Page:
ASHEW2020-07-29T15:04:57+00:00

Effectively Identify, Target, and Address Social Determinants of Health While earning MOC Parts II & IV and CME

Join the ASHEW QI Movement and Make a Greater Impact on the Lives of Children and Their Families in Wisconsin

About  SDOH/ACEs  Intervention  Getting Started  CME  Participation  Eligibility  Contact

Effectively Identify, Target, and Address Social Determinants of Health While earning MOC Parts II & IV and CME

Join the ASHEW QI Movement and Make a Greater Impact on the Lives of Children and Their Families in Wisconsin

Addressing Social Health and Early Childhood Wellness (ASHEW)

The Addressing Social Health and Early Childhood Wellness (ASHEW) initiative seeks to improve the health, wellness, and development of children through practice and system-based interventions. Practices will increase rates of early childhood screening, counseling, referral, and follow-up for developmental milestones, maternal depression, social determinants of health and social-emotional development.

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The Negative Impact of Stressful or Traumatic Events Experienced in Early Childhood

Social determinants of health (SDOH), as defined by the CDC, are the conditions in the places where people live, learn, work, and play that affect a wide range of health risks and outcomes.

While all people are influenced by SDOH, some groups face increased vulnerability. Growing research identifies the significant negative impact of stressful or traumatic events experienced in early childhood. Specifically, exposure to adverse childhood experiences (ACEs) can elicit toxic stress responses. This response produces significant biological changes that can have negative impacts on brain architecture as well as the nervous, endocrine, and immune systems and thus future disease including mental health. This is particularly problematic for children, as their brains are still developing, heightening their vulnerability to outside influences. Children in poverty (currently 21% of all US children) also face additional risk, as they are often exposed to a cluster of stressors that may result in high rates of infant mortality, developmental delays, asthma, ear infections, obesity, and child abuse and neglect.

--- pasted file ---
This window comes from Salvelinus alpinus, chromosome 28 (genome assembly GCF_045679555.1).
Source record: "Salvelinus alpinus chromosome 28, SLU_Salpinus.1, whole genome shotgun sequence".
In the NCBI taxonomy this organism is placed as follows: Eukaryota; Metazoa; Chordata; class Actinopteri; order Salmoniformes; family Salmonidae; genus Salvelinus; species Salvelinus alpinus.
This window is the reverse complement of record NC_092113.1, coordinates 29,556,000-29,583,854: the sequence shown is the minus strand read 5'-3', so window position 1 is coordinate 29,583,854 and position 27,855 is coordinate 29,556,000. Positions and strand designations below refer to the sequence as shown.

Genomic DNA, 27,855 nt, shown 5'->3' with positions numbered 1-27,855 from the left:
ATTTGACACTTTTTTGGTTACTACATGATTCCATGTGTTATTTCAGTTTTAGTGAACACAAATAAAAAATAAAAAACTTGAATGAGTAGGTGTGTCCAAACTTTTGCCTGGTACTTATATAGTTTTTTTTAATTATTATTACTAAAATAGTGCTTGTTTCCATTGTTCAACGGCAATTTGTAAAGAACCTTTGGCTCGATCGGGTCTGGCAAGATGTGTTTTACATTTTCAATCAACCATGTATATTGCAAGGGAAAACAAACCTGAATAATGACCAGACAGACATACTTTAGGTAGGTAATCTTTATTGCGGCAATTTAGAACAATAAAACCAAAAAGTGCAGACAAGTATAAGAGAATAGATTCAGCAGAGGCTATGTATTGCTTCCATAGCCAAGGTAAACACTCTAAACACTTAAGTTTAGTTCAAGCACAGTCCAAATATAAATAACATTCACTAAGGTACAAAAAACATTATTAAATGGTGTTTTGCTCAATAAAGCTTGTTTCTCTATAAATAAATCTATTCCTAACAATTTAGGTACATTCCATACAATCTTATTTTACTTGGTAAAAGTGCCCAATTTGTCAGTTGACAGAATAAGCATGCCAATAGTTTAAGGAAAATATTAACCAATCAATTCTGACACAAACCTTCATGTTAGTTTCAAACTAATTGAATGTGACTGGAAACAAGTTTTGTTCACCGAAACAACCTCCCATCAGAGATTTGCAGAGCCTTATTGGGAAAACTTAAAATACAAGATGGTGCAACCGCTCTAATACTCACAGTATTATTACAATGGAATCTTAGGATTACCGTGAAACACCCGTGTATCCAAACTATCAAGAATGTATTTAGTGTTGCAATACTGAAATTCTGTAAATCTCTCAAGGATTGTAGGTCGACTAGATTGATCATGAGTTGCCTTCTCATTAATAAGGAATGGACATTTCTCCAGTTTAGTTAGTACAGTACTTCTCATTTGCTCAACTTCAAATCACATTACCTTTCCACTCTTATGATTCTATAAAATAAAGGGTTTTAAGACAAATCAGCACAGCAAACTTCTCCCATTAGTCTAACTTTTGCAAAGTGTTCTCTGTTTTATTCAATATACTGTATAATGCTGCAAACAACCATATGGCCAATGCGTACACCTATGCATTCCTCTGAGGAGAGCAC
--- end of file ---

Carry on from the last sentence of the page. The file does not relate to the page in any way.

The Role of Pediatric Intervention

Of the 31 recommended well child visits between ages 0 and 21, 15 take place in the first five years of life. This series of visits provides a unique opportunity to identify, promote, and facilitate positive interventions that impact the trajectory of a child’s physical, social-emotional, and cognitive development. In fact, Bright Futures reports growing evidence that early developmental, behavioral, emotional, and social interventions can have significant effects on lifelong health and wellness. Unfortunately, very few pediatricians and clinics are actually equipped to address social determinants of health and adverse childhood experiences, especially through trauma- and resilience-informed care.

Better Equip Your Practice to Effectively Address SDOH & ACEs

The Wisconsin Chapter of the American Academy of Pediatrics is offering an innovative QI initiative to improve pediatric intervention for SDOH and ACEs . The ASHEW initiative will provide participating practices with the strategies, tools, and resources needed to develop systems and processes for addressing maternal depression, social determinants of health, social-emotional development, and resilience in pediatric primary care practice. Participating practices will learn and apply quality improvement methodology to develop an efficient and effective workflow for assessing, counseling, referring, and following up. Key areas of focus will include enhancing family-centered care, creating a welcoming and culturally inclusive environment, and engaging with community partners to develop a comprehensive referral network to support the needs of children and families

Gain access to innovative resources to help implement change across all four interventions including:

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Questionnaires for Screening

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Conversation Starters for Impactful Counseling